Dear Cambridgeshire Constabulary,
I wish to request an internal review for rejected FOI request asking for information on modern slavery incidents (FOI2019/06561).
My internal review request is being made on the basis that a FOIA 2000 section 23 and section 23(1) exemption has been incorrectly applied. Therefore, I am raising this matter internally with the view of escalating with the Information Commissioner's Office should I not receive the data requested.
- Security exemption -
Whilst the Act does provide exemptions on data provision which "directly" or "indirectly" reference a named security body within the Act, including the National Crime Agency (NCA), the original request (case ref FOI2019/06561) petitions for information which is no longer provided as part of data-sharing protocols with the NCA as a Competent Authority (CA). As you know, as of 2019 the Home Office subsumed all the functions of other CAs (including the NCA) as one new 'Single Competent Authority'. The original Freedom of Information request falls significantly outside of the cessation of the NCA's involvement in NRM decision-making which is now solely managed by the Home Office. The Act does not list the Home Office as a named "security body" which, therefore, invalidates your rejection on the grounds of Section 23(1).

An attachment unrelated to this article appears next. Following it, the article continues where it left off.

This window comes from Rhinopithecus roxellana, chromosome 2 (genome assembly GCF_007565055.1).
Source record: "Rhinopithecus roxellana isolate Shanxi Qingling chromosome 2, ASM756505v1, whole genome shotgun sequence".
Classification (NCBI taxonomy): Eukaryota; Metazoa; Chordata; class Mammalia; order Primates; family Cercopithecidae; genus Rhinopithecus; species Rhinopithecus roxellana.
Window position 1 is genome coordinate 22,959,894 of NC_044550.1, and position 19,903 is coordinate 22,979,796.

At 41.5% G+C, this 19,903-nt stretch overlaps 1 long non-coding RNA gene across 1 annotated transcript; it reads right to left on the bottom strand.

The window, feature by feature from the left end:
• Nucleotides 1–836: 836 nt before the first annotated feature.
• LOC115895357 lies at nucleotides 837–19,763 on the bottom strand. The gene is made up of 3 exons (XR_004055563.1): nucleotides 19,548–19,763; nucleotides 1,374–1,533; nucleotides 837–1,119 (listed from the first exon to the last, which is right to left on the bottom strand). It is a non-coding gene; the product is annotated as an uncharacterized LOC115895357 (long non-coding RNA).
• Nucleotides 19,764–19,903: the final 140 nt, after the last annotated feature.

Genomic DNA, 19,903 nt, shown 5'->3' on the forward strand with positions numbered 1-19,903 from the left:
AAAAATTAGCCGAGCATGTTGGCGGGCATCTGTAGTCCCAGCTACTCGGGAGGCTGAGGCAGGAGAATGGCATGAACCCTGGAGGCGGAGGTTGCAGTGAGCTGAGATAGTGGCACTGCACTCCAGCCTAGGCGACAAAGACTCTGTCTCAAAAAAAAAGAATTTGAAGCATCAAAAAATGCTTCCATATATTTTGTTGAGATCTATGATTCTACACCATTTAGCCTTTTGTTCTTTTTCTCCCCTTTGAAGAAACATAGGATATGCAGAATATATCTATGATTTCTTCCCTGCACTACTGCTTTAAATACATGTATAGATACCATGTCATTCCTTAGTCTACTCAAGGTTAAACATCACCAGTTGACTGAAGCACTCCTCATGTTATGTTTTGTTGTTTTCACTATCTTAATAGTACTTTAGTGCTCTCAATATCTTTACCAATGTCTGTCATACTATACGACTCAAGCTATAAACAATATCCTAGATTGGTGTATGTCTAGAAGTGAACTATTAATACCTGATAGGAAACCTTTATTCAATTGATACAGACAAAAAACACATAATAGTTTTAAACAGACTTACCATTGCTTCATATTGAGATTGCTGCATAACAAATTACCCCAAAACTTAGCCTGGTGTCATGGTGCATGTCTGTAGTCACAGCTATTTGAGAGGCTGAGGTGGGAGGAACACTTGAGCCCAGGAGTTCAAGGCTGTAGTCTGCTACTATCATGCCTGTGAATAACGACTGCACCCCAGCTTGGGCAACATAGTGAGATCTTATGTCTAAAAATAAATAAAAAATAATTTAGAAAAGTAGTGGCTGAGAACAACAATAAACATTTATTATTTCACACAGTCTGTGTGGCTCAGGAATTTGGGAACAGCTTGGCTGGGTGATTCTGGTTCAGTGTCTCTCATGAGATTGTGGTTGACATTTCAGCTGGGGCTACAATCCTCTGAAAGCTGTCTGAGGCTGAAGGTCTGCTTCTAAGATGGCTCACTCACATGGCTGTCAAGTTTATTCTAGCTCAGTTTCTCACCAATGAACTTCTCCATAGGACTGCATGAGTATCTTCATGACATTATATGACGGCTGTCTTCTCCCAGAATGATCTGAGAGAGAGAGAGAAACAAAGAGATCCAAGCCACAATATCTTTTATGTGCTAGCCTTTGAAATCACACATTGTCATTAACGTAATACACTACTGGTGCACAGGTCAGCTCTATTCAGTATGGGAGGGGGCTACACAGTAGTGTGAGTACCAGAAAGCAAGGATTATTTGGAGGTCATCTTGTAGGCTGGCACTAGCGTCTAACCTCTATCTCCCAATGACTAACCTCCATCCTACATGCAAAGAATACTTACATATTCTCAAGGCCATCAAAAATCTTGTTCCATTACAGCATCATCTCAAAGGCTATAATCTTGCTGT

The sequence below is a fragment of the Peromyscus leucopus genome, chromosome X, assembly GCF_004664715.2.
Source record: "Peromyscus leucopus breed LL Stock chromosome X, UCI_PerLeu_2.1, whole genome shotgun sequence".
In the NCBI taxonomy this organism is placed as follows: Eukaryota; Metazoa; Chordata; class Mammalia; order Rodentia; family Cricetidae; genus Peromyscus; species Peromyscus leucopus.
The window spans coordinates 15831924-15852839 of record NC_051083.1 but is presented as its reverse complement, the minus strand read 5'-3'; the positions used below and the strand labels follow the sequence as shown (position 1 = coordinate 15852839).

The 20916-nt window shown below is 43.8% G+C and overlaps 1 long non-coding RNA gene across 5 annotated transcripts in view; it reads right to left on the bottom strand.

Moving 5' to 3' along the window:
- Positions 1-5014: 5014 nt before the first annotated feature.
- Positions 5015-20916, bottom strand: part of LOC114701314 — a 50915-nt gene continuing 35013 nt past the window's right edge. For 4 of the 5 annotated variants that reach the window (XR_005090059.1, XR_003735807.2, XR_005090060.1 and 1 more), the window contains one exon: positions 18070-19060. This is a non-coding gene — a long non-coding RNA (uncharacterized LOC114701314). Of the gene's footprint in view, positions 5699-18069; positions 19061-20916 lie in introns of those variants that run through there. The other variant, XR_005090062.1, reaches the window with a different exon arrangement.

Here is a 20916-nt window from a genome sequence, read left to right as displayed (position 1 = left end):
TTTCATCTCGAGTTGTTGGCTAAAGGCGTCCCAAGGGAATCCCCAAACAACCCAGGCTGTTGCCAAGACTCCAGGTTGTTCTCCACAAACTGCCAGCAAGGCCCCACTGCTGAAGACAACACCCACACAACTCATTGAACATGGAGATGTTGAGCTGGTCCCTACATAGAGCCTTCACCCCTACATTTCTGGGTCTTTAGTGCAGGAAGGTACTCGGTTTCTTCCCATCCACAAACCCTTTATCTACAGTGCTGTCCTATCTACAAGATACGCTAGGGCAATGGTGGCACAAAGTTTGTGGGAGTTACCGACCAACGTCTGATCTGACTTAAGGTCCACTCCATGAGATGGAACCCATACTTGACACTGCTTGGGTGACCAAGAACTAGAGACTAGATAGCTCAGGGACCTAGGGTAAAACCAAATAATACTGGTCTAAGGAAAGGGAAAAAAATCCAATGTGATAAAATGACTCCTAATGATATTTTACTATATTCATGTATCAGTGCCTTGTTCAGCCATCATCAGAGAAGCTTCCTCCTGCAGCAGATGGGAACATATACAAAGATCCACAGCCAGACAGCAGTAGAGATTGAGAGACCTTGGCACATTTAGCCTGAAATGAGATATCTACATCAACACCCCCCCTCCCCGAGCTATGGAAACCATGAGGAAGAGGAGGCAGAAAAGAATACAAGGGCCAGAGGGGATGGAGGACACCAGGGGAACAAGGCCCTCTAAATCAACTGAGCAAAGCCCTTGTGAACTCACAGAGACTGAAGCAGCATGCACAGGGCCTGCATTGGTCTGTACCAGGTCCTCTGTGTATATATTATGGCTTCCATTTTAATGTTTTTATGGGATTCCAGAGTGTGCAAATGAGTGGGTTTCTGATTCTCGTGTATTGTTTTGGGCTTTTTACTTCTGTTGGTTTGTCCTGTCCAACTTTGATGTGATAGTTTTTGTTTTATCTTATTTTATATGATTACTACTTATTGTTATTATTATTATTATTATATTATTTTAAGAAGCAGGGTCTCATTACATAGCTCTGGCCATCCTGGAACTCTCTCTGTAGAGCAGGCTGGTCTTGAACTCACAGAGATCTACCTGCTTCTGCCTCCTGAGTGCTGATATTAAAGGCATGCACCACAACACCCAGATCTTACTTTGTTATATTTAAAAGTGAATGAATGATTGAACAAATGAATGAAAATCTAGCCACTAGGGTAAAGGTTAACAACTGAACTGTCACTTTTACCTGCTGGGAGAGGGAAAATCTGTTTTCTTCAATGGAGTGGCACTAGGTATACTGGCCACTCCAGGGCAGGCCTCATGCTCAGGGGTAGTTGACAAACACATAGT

- Precedent -
Forms of this data are already in the public domain. National Referral Mechanism referrals and MS1 forms, or 'duties to notify', are outlined in HM Government's annual Modern Slavery Report released on 18th October in three consecutive years. Furthermore, two constabularies (City of London and Bedfordshire) have already provided the report logs requested. The disclosure of identical information by similar policing bodies, along with the Government and Home Office's willingness to provide similar data on referrals, further discredits your claim that the requested data has any security implications under Section 23 in its entirety, let alone 23(1) specifically.
- Public interest test -
In light of the irrelevant application of Section 23(1) in the rejection of case ref FOI2019/06561, a public interest test therefore applies to this request. The data requested does not pertain to any sensitive information with security implications or information relating to the crime itself. The data references opening codes listed in the Home Office Counting Rules which pertain only to referrals to support for victims. To deny the clear public interest in victims' recourse to both justice and crime-specific aftercare as a result of crime reporting is to ignore the significant attention media outlets, the public, and policy makers pay to data integrity matters. The simple information requested by myself in the first instance is clearly capable of passing a public interest test.
For these reasons outlined, I wish for this case to be reconsidered as part of an internal review, and will revoke my corresponding complaint to the Information Commissioner's Office upon a satisfactory response.
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